St. Paul Fire & Marine Insurance Company v. Hawaiian Insurance & Guaranty Company

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637 P.2d 1146 (1981)


No. 7661.

Intermediate Court of Appeals of Hawaii.

December 17, 1981.

Gary Hagerman, Lyons, Hagerman & Brandt, Honolulu, for defendant-appellant.

Ronald D. Libkuman, Libkuman, Ventura, Moon & Ayabe, Honolulu, for plaintiff-appellee.

Before HAYASHI, C.J., and PADGETT and BURNS, JJ.


This is an appeal from a summary judgment entered below upon the appellee's complaint for declaratory relief. Appellant was the primary medical malpractice insurance carrier of Clifford K.W. Chock, M.D. and John H. Takamura, M.D. and David A. *1147 Johnson, M.D., dba Medical Anesthesia. As a result of the death of Robert Takada, two lawsuits against them were filed, consolidated and settled for a lump sum of $165,000. Appellee carried the excess over $100,000 on the insurance coverage. The judgment below held that appellant should pay the $65,000 excess rather than appellee. We affirm.

Marveen Takada, individually and as the guardian ad litem of Kevin Christian Takada and as temporary administratrix of the Estate of Robert Takada, brought the wrongful death actions against Drs. John H. Takamura, David A. Johnson and Clifford Chock, among others, alleging that on three occasions, two by Dr. Takamura and one by Dr. Johnson, the insureds negligently administered Halothane anesthetic to the decedent Robert Takada and that those three administrations contributed to his death.

A number of issues are argued in the case, but one appears dispositive. Paragraph III of the policy issued by appellant provides that:

The limit of liability stated in the schedule as applicable to "each claim" is the limit of the company's liability for all damages because of each claim or suit covered hereby. The limit of liability stated in the schedule as "aggregate" is, subject to the above provision respecting "each claim", the total limit of the company's liability under this coverage and under this policy for all damages. The inclusion herein of more than one insured shall not operate to increase the limits of the company's liability.

The policy contains no definition of the word "claim". Appellant argues that there was one "claim" since there was one death and that therefore, the limit of its liability was $100,000.

Insurance contracts are contracts of adhesion and as the Supreme Court of Hawaii has held, they are to be liberally construed in favor of the insured and against the insurer. Masaki v. Columbia Casualty Co., 48 Haw. 136, 395 P.2d 927 (1964); State Farm Mut. Auto. Ins. Co. v. Bailey, 58 Haw. 284, 568 P.2d 1185 (1977); Standard Oil Co. of California v. Hawaiian Ins. & Guaranty Co., 2 Haw. App. ___, 634 P.2d 123 (1981).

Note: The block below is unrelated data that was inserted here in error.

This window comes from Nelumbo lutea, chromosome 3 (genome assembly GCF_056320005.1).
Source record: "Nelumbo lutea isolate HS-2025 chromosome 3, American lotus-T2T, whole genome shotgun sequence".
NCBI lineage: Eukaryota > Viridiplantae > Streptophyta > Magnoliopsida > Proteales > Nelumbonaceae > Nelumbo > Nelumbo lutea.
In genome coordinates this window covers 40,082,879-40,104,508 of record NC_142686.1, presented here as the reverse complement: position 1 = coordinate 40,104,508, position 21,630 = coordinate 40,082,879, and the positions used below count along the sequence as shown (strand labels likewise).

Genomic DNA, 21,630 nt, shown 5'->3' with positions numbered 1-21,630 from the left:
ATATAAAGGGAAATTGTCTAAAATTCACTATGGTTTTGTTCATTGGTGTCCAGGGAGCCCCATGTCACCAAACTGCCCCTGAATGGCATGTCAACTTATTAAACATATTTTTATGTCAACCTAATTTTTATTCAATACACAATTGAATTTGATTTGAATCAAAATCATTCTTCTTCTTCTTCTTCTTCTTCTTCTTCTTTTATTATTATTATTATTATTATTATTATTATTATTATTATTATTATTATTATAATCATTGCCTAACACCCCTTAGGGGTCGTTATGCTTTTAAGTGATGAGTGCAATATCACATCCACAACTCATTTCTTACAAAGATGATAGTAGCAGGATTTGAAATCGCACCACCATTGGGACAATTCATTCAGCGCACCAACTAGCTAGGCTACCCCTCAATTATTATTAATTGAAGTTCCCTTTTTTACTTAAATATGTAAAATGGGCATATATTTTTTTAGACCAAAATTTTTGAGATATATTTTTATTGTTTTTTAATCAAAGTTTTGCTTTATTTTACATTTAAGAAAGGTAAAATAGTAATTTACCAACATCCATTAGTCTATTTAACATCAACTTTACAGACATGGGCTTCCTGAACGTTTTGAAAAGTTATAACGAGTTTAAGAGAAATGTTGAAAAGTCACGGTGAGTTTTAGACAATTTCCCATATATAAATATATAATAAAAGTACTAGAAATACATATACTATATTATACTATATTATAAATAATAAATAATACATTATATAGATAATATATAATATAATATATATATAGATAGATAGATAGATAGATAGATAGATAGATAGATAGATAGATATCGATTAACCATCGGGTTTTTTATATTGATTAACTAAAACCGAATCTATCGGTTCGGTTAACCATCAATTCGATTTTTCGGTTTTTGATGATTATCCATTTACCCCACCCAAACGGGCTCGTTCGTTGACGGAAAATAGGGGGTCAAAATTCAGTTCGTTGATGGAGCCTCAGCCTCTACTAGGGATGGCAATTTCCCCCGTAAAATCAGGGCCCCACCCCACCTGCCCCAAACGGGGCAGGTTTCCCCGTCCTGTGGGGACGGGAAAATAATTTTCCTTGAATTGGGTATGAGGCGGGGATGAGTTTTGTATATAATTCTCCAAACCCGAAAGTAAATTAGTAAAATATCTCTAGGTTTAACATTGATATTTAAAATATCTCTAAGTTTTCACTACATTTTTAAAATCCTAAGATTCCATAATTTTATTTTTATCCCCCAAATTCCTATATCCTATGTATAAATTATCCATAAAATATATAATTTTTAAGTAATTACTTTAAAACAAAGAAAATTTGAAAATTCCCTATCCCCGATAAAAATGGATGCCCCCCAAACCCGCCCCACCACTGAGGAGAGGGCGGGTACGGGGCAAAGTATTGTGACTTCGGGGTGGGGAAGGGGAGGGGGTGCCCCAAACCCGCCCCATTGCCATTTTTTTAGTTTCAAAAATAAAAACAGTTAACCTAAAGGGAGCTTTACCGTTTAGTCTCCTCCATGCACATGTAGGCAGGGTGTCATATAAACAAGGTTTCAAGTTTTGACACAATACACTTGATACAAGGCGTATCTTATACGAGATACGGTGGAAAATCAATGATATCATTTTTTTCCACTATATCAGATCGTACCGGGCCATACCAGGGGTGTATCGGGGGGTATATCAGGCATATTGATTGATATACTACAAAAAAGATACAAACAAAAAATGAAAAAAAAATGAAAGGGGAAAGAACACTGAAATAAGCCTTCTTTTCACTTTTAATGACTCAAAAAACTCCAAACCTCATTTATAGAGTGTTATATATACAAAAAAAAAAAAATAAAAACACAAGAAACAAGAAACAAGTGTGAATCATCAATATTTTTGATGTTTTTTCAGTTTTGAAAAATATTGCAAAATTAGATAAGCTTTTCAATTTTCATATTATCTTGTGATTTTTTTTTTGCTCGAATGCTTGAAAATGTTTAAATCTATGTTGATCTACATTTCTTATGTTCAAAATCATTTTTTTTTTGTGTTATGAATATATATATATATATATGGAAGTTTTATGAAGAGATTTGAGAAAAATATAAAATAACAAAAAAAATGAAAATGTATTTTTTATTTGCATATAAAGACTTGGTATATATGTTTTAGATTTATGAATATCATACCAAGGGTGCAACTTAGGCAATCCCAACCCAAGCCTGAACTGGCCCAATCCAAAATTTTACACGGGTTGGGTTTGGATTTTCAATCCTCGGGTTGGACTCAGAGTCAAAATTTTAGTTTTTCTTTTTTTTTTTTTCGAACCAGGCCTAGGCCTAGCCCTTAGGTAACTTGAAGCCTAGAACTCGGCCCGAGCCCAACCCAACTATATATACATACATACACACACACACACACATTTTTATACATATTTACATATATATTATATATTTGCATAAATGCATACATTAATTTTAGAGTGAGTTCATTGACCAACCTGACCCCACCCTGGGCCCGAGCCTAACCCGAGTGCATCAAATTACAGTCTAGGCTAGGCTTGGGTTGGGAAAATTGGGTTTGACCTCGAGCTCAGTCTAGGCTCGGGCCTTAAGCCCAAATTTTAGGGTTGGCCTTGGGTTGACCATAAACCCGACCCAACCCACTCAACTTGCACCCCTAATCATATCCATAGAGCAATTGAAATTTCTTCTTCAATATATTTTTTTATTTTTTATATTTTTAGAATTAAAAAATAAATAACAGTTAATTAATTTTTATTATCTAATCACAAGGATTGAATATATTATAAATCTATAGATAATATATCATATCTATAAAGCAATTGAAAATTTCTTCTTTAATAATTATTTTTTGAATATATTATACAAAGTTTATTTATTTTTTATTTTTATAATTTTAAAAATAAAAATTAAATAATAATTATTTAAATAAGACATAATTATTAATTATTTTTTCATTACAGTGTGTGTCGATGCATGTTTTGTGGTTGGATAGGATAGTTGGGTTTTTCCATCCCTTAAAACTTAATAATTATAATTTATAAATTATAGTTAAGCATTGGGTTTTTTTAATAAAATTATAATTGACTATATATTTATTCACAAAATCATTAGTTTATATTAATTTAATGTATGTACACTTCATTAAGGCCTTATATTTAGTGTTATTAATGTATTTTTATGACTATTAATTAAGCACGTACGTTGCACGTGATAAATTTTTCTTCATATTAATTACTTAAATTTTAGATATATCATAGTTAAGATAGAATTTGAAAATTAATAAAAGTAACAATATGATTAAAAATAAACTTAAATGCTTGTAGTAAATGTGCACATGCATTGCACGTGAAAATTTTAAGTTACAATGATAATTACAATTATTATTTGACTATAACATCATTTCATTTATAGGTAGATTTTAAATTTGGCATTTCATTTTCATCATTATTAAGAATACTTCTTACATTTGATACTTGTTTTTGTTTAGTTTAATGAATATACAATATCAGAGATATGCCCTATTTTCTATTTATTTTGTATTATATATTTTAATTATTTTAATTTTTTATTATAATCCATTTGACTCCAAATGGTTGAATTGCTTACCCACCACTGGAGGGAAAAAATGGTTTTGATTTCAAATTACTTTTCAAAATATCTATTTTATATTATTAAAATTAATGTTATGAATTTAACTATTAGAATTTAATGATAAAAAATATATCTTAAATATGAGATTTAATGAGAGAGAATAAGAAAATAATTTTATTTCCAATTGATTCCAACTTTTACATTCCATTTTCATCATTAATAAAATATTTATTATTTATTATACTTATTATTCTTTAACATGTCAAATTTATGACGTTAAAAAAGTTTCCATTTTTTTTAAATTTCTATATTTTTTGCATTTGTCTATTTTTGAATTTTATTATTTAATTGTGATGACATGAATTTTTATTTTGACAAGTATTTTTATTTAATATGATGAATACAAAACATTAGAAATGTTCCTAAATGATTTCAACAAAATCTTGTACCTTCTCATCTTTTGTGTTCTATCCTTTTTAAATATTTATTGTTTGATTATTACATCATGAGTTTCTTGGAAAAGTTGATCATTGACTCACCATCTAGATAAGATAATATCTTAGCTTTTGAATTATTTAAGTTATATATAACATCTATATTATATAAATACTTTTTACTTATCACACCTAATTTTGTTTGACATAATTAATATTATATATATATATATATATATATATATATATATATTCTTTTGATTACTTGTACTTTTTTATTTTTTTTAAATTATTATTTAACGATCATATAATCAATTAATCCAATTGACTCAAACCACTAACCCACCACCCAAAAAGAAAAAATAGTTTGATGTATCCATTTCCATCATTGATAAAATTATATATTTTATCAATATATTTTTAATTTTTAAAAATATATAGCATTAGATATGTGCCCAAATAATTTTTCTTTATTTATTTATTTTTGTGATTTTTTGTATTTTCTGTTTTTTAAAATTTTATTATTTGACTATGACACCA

It appears to us that the three separate acts of negligence alleged as causes of the death of the claimant are each claims, according to the commonly accepted meaning of that word in the law. Certainly the only "claims" against the two involved physicians individually, as distinguished from their partnership responsibility, is for their separate individual acts. If they were insured by different insurers, there could be no argument but that a "claim" had been stated against each. It is only by virtue of their being insured under the same policy that the argument is made that there are not separate "claims" against them.

As the Supreme Court of Hawaii stated long ago in construing a statute where the word "claim" was used, "Lord Coke said `That the word demand is the largest word in the law, except claim.' 8 Bac.Abr., 283." High v. Hawaiian Government, 8 Haw. 546, 549 (1892). In the policy provision in question, the phrase "each claim or suit" is used in the disjunctive. Even though the two negligence cases were consolidated and settled together, since there were three "claims", resulting in two suits, the settlement for $165,000 was within the coverage afforded by appellant and the judgment below is affirmed.

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